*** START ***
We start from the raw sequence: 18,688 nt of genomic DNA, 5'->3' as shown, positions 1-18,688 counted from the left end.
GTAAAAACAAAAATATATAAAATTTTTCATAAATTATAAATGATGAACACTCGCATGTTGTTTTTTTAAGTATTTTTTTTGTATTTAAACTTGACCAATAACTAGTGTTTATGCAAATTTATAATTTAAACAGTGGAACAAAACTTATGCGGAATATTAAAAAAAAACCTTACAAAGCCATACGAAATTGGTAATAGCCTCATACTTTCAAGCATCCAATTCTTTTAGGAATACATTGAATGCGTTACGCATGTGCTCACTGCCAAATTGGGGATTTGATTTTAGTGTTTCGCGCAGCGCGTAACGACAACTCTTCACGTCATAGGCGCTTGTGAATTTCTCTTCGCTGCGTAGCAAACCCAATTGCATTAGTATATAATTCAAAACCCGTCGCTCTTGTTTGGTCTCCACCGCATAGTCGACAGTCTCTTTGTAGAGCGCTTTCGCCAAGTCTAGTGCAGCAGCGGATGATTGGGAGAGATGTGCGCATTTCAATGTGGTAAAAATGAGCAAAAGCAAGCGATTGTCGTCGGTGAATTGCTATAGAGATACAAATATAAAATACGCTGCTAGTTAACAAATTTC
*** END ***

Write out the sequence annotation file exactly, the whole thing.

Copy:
We start from the raw sequence: 18,688 nt of genomic DNA, 5'->3' as shown, positions 1-18,688 counted from the left end.
GTAAAAACAAAAATATATAAAATTTTTCATAAATTATAAATGATGAACACTCGCATGTTGTTTTTTTAAGTATTTTTTTTGTATTTAAACTTGACCAATAACTAGTGTTTATGCAAATTTATAATTTAAACAGTGGAACAAAACTTATGCGGAATATTAAAAAAAAACCTTACAAAGCCATACGAAATTGGTAATAGCCTCATACTTTCAAGCATCCAATTCTTTTAGGAATACATTGAATGCGTTACGCATGTGCTCACTGCCAAATTGGGGATTTGATTTTAGTGTTTCGCGCAGCGCGTAACGACAACTCTTCACGTCATAGGCGCTTGTGAATTTCTCTTCGCTGCGTAGCAAACCCAATTGCATTAGTATATAATTCAAAACCCGTCGCTCTTGTTTGGTCTCCACCGCATAGTCGACAGTCTCTTTGTAGAGCGCTTTCGCCAAGTCTAGTGCAGCAGCGGATGATTGGGAGAGATGTGCGCATTTCAATGTGGTAAAAATGAGCAAAAGCAAGCGATTGTCGTCGGTGAATTGCTATAGAGATACAAATATAAAATACGCTGCTAGTTAACAAATTTC